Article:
Inferring the ancestral dynamics of effective population size is a long-standing question in population genetics, which can now be tackled much more accurately thanks to the massive genomic data available in many species. Several promising methods that take advantage of whole-genome sequences have been recently developed in this context. However, they can only be applied to rather small samples, which limits their ability to estimate recent population size history. Besides, they can be very sensitive to sequencing or phasing errors. Here we introduce a new approximate Bayesian computation approach named PopSizeABC that allows estimating the evolution of the effective population size through time, using a large sample of complete genomes. This sample is summarized using the folded allele frequency spectrum and the average zygotic linkage disequilibrium at different bins of physical distance, two classes of statistics that are widely used in population genetics and can be easily computed from unphased and unpolarized SNP data. Our approach provides accurate estimations of past population sizes, from the very first generations before present back to the expected time to the most recent common ancestor of the sample, as shown by simulations under a wide range of demographic scenarios. When applied to samples of 15 or 25 complete genomes in four cattle breeds (Angus, Fleckvieh, Holstein and Jersey), PopSizeABC revealed a series of population declines, related to historical events such as domestication or modern breed creation. We further highlight that our approach is robust to sequencing errors, provided summary statistics are computed from SNPs with common alleles.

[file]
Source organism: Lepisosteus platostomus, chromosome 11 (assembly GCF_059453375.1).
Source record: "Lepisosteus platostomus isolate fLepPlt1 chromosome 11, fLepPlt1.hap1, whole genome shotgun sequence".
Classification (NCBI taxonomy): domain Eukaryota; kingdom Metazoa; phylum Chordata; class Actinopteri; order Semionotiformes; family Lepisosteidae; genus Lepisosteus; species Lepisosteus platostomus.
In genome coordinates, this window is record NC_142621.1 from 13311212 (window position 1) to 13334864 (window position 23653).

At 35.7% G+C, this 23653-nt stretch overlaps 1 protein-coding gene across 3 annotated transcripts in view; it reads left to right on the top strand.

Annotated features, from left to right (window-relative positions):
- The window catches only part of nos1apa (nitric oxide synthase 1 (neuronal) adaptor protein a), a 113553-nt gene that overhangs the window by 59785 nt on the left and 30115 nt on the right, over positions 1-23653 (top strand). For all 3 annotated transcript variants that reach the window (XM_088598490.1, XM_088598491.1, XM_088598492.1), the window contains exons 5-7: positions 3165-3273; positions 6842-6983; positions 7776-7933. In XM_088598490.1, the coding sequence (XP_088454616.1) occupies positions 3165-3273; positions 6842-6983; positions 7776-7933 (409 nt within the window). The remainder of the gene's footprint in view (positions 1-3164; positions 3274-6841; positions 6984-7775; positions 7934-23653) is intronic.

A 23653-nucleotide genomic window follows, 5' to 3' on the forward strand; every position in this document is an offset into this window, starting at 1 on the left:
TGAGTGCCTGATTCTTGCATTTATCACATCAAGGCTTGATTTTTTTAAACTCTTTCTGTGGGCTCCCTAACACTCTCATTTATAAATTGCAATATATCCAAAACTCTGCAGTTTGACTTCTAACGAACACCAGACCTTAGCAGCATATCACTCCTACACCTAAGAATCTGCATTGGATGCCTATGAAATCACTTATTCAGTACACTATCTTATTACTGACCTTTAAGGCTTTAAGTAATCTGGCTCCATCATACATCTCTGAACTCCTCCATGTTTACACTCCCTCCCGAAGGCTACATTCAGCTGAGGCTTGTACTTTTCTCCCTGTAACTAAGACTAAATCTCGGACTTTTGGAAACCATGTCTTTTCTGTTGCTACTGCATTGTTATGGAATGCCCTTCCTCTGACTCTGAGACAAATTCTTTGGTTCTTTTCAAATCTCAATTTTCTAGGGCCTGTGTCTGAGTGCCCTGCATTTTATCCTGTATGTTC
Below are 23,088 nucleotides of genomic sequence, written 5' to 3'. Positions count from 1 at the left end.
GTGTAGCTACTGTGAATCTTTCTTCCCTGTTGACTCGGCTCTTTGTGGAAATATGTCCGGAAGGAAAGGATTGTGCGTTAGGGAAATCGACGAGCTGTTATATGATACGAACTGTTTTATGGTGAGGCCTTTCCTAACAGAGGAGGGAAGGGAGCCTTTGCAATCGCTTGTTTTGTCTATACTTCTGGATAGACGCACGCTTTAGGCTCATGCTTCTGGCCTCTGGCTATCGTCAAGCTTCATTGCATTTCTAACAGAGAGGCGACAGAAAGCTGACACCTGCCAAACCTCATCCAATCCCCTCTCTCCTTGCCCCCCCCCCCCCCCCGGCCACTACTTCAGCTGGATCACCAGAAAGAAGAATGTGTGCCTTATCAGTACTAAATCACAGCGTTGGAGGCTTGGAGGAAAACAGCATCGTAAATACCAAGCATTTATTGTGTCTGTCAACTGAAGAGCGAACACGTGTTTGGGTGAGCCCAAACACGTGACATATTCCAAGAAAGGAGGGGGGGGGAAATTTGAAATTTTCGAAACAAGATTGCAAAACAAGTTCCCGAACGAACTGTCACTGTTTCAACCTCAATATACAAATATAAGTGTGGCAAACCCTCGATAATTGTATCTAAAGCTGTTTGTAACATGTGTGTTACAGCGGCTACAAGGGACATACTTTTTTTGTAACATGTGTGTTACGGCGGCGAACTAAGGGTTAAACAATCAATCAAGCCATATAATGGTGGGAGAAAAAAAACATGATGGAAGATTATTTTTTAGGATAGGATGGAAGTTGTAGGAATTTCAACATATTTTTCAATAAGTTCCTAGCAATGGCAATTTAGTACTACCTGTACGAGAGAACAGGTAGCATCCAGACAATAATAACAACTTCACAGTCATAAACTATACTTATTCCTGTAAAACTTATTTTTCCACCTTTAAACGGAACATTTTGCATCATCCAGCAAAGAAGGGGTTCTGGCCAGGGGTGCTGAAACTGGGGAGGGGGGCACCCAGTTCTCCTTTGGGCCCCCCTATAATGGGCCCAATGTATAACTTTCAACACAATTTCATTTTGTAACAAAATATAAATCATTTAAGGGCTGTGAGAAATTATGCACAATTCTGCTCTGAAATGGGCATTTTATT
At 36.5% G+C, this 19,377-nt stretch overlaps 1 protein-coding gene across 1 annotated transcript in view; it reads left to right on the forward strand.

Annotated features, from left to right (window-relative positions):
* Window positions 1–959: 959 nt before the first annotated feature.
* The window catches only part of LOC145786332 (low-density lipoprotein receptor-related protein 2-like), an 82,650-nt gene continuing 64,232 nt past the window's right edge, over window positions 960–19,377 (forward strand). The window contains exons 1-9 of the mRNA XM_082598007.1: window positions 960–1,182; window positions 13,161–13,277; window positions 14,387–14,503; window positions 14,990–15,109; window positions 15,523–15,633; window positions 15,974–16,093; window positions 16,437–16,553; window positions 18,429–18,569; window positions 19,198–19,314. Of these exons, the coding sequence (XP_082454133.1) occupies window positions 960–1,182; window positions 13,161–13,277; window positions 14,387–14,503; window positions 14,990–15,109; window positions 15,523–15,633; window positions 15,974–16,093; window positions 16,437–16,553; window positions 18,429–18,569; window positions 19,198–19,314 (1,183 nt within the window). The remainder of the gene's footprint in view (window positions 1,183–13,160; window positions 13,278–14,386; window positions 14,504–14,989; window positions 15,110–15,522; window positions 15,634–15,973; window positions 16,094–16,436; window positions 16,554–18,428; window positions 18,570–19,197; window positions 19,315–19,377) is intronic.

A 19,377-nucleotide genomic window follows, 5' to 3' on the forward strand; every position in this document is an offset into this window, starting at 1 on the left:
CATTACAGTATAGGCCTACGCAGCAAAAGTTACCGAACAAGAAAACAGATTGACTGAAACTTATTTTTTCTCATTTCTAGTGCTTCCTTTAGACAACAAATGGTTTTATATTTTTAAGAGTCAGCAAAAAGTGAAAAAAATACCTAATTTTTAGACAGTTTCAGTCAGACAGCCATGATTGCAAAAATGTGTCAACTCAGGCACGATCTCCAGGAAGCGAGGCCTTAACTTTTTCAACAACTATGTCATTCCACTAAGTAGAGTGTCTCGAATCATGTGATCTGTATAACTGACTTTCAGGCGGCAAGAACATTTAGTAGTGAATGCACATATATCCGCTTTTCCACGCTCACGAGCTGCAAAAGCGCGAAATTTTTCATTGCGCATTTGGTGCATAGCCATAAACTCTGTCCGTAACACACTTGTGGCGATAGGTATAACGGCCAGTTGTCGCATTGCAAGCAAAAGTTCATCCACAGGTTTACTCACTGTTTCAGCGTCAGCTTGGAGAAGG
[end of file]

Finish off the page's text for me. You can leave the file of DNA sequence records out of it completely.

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http://dx.doi.org/10.1371/journal.pgen.1005877DOI Listing
http://www.ncbi.nlm.nih.gov/pmc/articles/PMC4778914PMC
March 2016

Population genetic history of Aristeus antennatus (Crustacea: Decapoda) in the Western and Central Mediterranean Sea.

PLoS One 2015 16;10(3):e0117272. Epub 2015 Mar 16.

Biology Department, University of Bari, Bari, Italy.

Aristeus antennatus is an ecologically and economically important deep-water species in the Mediterranean Sea. In this study we investigated the genetic variability of A. antennatus sampled from 10 sampling stations in the Western and Central Mediterranean. By comparing our new samples with available data from the Western area, we aim to identify potential genetic stocks of A. antennatus and to reconstruct its historical demography in the Mediterranean. We analyzed two regions of mitochondrial DNA in 319 individuals, namely COI and 16S. We found two main results: i) the genetic diversity values consistent with previous data within the Mediterranean and the absence of barriers to gene flow within the Mediterranean Sea; ii) a constant long-term effective population size in almost all demes but a strong signature of population expansion in the pooled sample about 50,000 years B.P./ago. We propose two explanation for our results. The first is based on the ecology of A. antennatus. We suggest the existence of a complex meta-population structured into two layers: a deeper-dwelling stock, not affected by fishing, which preserves the pattern of historical demography; and genetically homogeneous demes inhabiting the fishing grounds. The larval dispersal, adult migration and continuous movements of individuals from "virgin" deeper grounds not affected by fishing to upper fishing areas support an effective 'rescue effect' contributing to the recovery of the exploited stocks and explain their genetic homogeneity throughout the Mediterranean Sea. The second is based on the reproduction model of this shrimp: the high variance in offspring production calls for a careful interpretation of the data observed under classical population genetics and Kingman's coalescent. In both cases, management policies for A. antennatus will therefore require careful evaluation of the meta-population dynamics of all stocks in the Mediterranean. In the future, it will be particularly relevant to sample the deepest ones directly.